Gleadall, Eliza Eve / The beauties of flora : with botanic and poetic illustrations, being a selection of flowers drawn from nature arranged emblematically : with directions for colouring them
Introduction, pp. [iii]-iv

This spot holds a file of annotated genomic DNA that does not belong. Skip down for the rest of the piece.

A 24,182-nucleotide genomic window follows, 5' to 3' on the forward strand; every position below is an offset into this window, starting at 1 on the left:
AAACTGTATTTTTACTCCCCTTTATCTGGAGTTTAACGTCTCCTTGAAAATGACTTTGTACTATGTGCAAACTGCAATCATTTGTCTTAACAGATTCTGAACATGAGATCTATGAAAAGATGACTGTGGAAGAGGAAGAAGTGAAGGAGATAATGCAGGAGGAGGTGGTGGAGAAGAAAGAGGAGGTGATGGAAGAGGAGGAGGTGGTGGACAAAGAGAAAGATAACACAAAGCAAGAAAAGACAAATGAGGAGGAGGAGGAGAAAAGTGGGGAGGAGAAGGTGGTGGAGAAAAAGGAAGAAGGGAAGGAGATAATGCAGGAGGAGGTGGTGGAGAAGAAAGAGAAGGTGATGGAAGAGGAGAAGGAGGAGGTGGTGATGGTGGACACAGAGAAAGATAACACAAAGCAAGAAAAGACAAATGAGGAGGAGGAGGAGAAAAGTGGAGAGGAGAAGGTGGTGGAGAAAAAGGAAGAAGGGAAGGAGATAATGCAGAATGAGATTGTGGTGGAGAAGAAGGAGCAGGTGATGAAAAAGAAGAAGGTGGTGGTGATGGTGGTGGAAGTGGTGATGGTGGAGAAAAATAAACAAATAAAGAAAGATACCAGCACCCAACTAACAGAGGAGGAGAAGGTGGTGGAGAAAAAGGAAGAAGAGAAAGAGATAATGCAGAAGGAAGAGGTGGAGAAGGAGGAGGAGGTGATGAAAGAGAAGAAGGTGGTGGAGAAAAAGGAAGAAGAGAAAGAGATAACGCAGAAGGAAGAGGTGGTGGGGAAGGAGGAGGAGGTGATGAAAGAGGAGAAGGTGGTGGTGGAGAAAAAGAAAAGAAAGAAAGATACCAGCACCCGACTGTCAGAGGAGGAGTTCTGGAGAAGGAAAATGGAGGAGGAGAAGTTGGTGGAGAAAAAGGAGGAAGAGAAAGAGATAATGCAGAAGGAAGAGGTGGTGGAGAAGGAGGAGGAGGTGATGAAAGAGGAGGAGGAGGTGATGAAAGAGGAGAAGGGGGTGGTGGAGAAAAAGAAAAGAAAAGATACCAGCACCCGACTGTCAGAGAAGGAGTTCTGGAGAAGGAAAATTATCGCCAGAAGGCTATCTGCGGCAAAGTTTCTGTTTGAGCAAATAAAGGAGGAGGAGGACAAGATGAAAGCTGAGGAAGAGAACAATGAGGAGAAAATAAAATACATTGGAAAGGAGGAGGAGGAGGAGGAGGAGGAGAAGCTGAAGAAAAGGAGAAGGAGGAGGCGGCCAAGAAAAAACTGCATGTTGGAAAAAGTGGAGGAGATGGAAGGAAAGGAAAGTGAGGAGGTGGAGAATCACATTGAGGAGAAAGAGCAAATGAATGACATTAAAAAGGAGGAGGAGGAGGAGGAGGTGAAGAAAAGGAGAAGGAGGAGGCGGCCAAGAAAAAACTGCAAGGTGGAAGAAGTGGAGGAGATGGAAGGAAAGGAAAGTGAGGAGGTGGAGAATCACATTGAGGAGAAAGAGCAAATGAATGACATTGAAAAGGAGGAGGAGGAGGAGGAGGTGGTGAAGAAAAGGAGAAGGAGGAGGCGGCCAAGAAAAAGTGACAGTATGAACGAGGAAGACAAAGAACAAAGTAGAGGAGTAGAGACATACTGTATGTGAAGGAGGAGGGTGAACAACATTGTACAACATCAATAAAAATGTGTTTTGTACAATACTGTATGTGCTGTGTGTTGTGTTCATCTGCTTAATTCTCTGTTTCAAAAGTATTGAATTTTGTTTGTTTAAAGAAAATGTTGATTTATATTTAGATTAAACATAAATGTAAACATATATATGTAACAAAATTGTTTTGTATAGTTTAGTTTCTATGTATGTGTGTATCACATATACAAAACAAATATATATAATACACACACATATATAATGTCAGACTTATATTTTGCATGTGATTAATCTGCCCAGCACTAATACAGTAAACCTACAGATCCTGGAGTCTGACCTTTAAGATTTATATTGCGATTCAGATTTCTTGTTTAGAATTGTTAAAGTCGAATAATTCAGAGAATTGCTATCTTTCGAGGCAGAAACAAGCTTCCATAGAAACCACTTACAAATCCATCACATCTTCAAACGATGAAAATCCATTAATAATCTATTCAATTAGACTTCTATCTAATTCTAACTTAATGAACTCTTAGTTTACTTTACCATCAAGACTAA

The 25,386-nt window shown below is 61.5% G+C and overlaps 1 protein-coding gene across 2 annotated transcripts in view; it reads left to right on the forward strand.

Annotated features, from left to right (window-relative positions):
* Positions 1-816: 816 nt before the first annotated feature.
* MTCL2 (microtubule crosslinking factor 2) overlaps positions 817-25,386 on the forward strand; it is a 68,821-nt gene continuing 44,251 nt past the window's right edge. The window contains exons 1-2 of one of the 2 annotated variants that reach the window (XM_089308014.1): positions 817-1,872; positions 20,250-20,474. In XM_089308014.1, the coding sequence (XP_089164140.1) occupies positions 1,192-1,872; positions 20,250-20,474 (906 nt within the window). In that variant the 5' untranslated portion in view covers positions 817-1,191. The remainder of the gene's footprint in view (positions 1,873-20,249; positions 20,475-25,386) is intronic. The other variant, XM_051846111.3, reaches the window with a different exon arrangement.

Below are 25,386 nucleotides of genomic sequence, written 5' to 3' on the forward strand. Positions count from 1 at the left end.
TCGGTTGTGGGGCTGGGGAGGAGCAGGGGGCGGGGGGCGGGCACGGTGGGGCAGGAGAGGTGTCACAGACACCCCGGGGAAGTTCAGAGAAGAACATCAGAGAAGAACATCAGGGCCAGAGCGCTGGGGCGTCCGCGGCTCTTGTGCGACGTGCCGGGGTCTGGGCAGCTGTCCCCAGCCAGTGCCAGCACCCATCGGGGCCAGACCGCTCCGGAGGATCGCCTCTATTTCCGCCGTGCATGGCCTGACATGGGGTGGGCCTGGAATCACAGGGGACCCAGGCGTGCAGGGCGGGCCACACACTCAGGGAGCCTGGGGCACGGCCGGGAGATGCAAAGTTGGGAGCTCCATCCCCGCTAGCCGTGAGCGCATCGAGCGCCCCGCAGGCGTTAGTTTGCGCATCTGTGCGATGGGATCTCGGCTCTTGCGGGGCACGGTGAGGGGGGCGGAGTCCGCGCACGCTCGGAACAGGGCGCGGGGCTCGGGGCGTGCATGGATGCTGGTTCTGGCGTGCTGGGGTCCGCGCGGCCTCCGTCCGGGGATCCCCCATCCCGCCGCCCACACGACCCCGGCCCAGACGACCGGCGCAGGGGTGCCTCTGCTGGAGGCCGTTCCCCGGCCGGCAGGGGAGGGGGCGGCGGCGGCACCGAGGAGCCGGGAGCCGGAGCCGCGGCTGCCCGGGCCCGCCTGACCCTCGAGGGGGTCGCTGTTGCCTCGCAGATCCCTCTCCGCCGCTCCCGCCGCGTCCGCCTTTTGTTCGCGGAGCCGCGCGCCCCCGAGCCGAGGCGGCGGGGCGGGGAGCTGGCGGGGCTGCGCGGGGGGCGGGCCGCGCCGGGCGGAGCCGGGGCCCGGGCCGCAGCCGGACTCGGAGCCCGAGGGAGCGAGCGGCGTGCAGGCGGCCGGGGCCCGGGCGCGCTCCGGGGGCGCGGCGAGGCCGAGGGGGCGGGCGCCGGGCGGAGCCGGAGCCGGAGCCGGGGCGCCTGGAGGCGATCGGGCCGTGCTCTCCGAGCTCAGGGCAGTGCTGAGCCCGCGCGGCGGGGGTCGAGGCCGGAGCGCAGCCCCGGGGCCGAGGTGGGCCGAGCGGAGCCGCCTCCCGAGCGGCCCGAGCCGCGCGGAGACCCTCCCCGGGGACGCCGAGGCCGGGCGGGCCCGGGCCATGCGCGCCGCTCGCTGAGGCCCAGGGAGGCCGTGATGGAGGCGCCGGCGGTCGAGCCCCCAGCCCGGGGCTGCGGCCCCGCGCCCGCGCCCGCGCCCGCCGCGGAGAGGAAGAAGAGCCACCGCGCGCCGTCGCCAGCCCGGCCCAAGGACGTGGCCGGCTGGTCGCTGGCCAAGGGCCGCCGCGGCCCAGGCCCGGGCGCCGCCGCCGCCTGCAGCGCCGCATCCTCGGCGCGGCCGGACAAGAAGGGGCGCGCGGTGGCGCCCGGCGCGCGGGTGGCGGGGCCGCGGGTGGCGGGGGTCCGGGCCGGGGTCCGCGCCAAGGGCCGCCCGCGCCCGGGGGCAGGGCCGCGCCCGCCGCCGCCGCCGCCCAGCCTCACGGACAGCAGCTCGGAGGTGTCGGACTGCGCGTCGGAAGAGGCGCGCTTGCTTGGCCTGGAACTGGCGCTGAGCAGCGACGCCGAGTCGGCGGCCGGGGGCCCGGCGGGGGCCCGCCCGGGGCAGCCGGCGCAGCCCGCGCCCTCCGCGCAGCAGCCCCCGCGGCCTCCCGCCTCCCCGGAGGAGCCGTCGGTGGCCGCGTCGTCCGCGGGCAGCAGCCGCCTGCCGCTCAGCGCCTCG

iv INTRODUCTION. And in Turkey, Lady Wortley Montagu asserts, that there is not a weed or a flower, herb or fruit, that has not its appropriate symbol. Philosophers, men of profound learning and great intellect, men engaged in the cares of state, business, or in literary pursuits, have found recreation in their garden, and pleasure in the cultivation of Flowers. Methinks I see great Dioclesian walk In the Salonian garden's noble shade, Which by his own imperial hands was made: I see him smile,[methinks, as he does talk With the ambassadors, who come in vain T'entice him to a throne again. I If I, my friends,' said he, ' should you show All the delights which in these gardens grow, 'Tis likelier far that you with me should stay, Than 'tis that you should carry me away: And trust me not, my friends, if, every day, I walk not here with more delight, Than ever, after the most happy fight, In triumph to the Capitol I rode, To thank the gods, and to be thought myself a god."' COWLEY'S GARDEN. The elegant author of Flora Domestica observes that, " A poet sees in a Flower not only its form and colour, and the shadowing of its verdant foliage-his eye rests upon the dew- drop that trembles on the leaf; a gleam of sunshine darts across, and gives it the sparkling brilliancy of a diamond. He sees the bee hovering around, buzzing its joyous anticipation of the honey he shall draw from its very heart; and the delicate butterfly suspended as it were by magic from its silken petals. His imagination, too, brings around it a world of associations, adding beauty and interest to the object actually before his eye. Thus Flowers have been described in all their seasons, and in every situation and circumstance, budding forth in timid beauty early in the spring, glowing in the maturity of summer, lingering in the chilling breath of autumn, and some few as daring even the frosts of winter." The botanical information contained in this volume has been carefully gathered from the best authorities. To MR. SAMUEL CURTIS, F.L.S. I have a pleasure in acknowledging myself greatly indebted for his judicious opinion and friendly attention to the execution and style of the plates, which I trust will be deemed correct copies of Nature. With every sentiment of respect and gratitude for the kind patronage of several distinguished personages with which I have been honoured, and for the kindness of my friends, I present this volume, for which, in their judgement, I plead indulgence. E. E. G. HEATH-HALL, NEAR WAKEFIELD, January, 1834.
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